Even though bees are generally quite docile, it’s still smart to let the professionals handle any beehives or swarms on your property. When bees sense that their hive and queen may be threatened, they will not hesitate to attack. Expert bee removal specialists will have the right skills and equipment to get the job done safely.
We hope you learned a little more about these amazing creatures and we encourage you to share your new knowledge with others. It will be impossible to learn everything there is to know about bees and honey, but a little knowledge goes a long way in protecting and preserving bees.
Do you have a bee situation at your home or business? Give us a call! We love to help our customers learn more about bees and keep their properties and families safe from bee infestations. When you have a swarm or hive on your property, call D-Tek Live Bee Removal for professional live bee removal. We specialize in removing bees using natural processes and without the use of chemicals.
D-Tek Live Bee Removal: live bee removal, bee removal repairs and bee proofing services in San Diego County.
Is a beehive causing a problem on your property? Call the experts at D-Tek Live Bee Removal today.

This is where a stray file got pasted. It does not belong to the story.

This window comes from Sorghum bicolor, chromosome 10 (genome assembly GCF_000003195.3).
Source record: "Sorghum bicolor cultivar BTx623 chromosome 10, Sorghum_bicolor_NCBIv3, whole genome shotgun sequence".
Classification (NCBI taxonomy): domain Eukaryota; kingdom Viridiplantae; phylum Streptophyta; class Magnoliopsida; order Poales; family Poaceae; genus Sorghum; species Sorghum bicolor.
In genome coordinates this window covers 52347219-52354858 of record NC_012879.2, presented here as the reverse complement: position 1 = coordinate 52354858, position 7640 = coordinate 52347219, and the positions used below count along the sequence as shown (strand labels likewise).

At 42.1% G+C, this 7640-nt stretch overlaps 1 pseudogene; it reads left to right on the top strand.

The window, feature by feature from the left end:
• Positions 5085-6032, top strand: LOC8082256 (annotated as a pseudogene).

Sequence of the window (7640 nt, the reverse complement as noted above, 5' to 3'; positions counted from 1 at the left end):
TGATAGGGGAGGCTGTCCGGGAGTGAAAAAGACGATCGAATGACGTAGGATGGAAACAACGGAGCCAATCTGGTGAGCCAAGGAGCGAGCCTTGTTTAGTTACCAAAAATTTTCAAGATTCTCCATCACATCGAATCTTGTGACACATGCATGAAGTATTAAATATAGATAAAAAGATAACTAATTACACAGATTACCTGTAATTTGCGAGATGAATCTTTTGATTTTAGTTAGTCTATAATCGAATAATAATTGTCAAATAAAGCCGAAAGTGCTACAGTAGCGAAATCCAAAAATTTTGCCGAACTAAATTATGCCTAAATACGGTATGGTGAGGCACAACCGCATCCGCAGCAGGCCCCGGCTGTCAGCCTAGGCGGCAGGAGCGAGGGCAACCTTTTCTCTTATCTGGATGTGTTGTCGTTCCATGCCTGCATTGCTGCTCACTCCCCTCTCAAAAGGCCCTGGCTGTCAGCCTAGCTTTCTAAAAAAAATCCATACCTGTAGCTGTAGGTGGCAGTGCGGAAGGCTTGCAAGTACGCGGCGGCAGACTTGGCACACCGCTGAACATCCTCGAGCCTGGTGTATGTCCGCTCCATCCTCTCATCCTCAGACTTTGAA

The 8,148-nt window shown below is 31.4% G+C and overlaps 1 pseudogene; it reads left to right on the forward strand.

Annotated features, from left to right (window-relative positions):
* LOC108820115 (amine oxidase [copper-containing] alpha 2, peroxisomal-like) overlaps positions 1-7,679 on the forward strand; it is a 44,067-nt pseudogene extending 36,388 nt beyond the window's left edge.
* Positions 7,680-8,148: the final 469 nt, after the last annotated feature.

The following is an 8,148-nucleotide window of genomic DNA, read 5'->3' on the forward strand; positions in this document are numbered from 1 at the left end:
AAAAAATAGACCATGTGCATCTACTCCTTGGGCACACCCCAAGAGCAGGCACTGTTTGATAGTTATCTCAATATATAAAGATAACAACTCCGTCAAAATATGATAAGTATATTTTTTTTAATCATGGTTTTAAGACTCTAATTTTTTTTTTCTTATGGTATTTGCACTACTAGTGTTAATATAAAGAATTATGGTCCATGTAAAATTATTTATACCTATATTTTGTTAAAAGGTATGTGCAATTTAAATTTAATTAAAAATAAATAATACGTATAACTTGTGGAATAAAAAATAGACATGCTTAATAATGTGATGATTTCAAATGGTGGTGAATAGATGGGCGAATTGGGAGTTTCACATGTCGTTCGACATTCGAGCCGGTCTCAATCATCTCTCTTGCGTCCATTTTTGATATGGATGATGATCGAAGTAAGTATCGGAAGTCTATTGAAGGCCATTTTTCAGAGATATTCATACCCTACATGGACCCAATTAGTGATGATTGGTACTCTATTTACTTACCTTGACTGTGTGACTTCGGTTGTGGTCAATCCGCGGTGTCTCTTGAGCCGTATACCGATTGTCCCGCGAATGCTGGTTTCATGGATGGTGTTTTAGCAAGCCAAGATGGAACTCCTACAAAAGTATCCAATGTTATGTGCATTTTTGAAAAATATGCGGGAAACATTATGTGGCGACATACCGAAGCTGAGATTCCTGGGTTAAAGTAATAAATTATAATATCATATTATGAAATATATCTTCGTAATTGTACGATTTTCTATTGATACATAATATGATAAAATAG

Summer means spending time outdoors for many families. Picnics, barbeques and baseball games are some of the highlights of the season. While there is a lot of fun to be had for kids, there are also some increased risks of getting an injury. Perhaps one of the most common types of injuries that children experience… The post How to Keep Kids Safe from Bee Stings appeared first on Live Bee...
Summer means spending time outdoors for many families. Picnics, barbeques and baseball games are some of the highlights of the season. While there is a lot of fun to be had for kids, there are also some increased risks of getting an injury. Perhaps one of the most common types of injuries that children experience in the summer is bee stings.
Bee and wasp stings aren’t fun for people of any age. But for children, a sting can be extra unpleasant. Kids can be shocked at how painful a sting from a little bee can actually be! Parents need to be extra vigilant if their child is allergic to bee stings because of the danger of very serious health issues.
Children won’t always know how serious a bee sting can be, especially if they’ve never been stung before. Adults should help children to understand how to be safe around bees and what to do if they happen to get stung. Educating children before an incident occurs is the best way to keep them safe and happy this summer. Here are some common questions kids may have about bee stings as well as tips for how to best handle them when they happen.
There are a few tell-tale signs that you have been the victim of a bee or wasp sting. Usually, the area stung will get hot and develop a red bump. It may also begin to itch. If you notice any of these symptoms, you should take it seriously. An allergic reaction to a bee sting can have dangerous consequences.
Typical allergic reactions to bee stings include: